Saturday, August 22
Ahhhhh, go ahead, breathe! It’s about time. Holding my breath for all of Friday was getting old. Saturday was a much more enjoyable day. I spent the morning moderating a writers workshop with the pros, William Campbell Powell, Devon Monk, and Kay Kenyon. I’ve been moderating for a good many years and I have to say, the last few workshops I’ve moderated have been filled with really good manuscipts and this was no exception. The pros really delivered, a far better experience than moderating my last Worldcon. They all really impressed me with how engaged, pertinent, and cogent their critiques were.
Be still my heart! Sheila Gilbert! I have wanted to submit to her and meet her for years. So I shove out my hand and say, “Nice to meet you. I’ve heard a lot about you from Beth.” And with that, I kept my cool…and let the DAW editor off the hook. I didn’t tackle her or pitch her or give her my business card…And I SO wanted to! But maybe someday in a cover letter I’ll say, oh yes, we’ve met before.
So I walked off on cloud nine into the Grand Hotel restaurant. It was empty save for two people at a little table. Whole restaurant to chose from and the waitress sits me right next to the only other two in there. Practically on top of them. Grumble grumble grumble…oh, hey, I know the name on that badge…
HOLY CON ANGEL! That’s Tony Daniel…Baen Editor. And he’s sitting with a woman who is obviously a big agent and been in the industry a long time. Gawds above, I wish I’d gotten her name! I sat there and listened to them while they talked shop. I’m not going to reveal what they said, cause, well, I was skating on thin moral ice eavesdropping already, but I will share the one topic that really got my attention. They talked about editors and the unrealistic expectations people have of them. This is a subject I can relate to.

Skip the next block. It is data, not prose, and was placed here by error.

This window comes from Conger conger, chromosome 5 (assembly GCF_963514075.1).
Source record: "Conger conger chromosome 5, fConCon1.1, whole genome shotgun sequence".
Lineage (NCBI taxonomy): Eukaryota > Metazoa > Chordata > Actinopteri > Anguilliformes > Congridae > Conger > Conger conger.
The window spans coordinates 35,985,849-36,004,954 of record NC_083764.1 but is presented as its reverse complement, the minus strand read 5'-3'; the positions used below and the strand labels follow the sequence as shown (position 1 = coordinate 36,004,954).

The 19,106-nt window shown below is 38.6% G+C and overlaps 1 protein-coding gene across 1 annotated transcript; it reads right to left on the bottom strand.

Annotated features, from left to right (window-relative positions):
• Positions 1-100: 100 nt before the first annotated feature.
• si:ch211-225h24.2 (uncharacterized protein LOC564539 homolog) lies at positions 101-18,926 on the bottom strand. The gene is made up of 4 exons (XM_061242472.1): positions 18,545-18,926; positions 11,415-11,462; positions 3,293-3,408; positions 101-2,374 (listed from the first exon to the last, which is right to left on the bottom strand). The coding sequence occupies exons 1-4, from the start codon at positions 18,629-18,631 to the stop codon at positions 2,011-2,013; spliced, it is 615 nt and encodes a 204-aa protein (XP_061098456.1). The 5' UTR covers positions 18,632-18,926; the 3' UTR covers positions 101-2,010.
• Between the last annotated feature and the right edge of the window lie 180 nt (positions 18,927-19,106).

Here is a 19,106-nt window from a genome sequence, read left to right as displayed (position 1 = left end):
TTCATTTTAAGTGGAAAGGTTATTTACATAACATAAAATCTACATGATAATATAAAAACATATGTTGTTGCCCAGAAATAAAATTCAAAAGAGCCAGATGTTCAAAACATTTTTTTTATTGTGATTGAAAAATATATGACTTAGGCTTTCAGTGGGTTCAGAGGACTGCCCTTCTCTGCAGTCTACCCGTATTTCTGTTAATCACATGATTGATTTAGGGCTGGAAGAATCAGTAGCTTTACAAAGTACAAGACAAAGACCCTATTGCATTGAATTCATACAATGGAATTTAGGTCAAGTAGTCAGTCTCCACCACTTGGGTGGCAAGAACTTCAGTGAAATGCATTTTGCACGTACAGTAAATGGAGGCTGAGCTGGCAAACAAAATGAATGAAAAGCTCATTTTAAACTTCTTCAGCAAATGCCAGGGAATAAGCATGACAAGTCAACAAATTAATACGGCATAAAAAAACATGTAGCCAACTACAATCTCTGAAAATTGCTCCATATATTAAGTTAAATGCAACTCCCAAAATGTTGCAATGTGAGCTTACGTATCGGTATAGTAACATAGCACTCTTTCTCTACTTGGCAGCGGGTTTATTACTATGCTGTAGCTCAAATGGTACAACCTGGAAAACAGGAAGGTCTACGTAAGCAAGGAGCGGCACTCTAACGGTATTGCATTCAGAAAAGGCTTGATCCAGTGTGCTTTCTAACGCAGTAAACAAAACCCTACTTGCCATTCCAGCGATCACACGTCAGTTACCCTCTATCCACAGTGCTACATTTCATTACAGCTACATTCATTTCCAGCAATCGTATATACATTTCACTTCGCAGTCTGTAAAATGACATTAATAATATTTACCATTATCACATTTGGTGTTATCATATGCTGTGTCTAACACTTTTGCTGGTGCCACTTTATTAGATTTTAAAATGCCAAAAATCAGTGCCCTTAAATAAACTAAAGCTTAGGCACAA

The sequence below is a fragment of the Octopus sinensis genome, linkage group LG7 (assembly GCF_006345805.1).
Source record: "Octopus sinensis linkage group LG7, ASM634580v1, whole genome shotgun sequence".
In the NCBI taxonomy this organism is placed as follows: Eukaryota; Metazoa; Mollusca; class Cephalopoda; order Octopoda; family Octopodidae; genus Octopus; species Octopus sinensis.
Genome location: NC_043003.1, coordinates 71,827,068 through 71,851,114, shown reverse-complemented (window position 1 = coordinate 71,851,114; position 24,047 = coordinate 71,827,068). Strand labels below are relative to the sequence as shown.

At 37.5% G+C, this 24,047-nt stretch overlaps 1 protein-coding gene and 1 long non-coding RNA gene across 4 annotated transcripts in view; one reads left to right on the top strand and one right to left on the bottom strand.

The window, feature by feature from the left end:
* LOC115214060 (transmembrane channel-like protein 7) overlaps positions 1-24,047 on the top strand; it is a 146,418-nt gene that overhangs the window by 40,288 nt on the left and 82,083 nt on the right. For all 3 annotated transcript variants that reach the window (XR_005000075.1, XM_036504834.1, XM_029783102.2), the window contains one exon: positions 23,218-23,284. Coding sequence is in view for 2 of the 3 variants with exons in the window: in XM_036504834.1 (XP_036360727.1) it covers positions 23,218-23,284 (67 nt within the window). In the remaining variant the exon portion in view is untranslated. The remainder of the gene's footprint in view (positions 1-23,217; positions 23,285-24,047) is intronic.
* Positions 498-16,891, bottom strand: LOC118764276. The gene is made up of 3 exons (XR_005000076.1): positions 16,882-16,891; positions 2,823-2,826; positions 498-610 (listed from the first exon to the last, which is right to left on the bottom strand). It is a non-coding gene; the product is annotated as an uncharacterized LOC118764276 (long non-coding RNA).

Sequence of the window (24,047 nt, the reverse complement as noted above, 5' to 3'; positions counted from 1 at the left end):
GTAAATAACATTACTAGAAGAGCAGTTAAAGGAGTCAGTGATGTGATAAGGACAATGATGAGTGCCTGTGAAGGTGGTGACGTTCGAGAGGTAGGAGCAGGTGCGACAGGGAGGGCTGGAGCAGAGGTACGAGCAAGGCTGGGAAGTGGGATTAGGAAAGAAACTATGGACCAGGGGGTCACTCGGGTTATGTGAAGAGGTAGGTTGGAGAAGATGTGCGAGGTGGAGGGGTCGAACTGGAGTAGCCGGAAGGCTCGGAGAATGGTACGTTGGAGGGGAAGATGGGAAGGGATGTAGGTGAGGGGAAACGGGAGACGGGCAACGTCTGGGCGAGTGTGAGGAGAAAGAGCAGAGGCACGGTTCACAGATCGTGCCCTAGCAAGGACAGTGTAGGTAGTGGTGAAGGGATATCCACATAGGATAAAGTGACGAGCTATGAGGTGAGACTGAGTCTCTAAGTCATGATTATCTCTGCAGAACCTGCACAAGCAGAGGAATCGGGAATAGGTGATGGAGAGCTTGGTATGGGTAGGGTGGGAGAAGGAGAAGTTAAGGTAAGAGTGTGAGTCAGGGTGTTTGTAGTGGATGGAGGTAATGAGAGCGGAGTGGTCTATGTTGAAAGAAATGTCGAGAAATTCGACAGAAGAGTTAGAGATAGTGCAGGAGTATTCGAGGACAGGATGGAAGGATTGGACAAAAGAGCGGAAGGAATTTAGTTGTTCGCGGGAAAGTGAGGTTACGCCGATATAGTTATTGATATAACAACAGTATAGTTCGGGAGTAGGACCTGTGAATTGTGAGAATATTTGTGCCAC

I so wanted to speak up and join their conversation but that same annoying voice in me that kept me from jumping poor Sheila stomped down this impulse, too. I decided when I left I would say one thing. It took my entire meal to get the courage up to speak, but when I got up, I shared my own story of editors being unappreciated.
When I was in educational publishing with Addison Wesley/Simon & Schuster, I made half what my husband made. (NOTE: if you want to get rich, publishing is likely not a best first choice.) Still, I got endless complaints about how expensive the text books were. Every time I said I worked in textbooks, that’s the complaint folks would make. I just felt like saying, “Oh yeah? Tell you what. I’ll exchange my paycheck for yours any day of the week!”
The agent was gracious and seemed genuinely engaged and exchanged a few sentences with me. I finished up by going to see Tony Daniel read from his upcoming fantasy series. I’ll be looking for it if only to relive my day of meeting big agents and editors!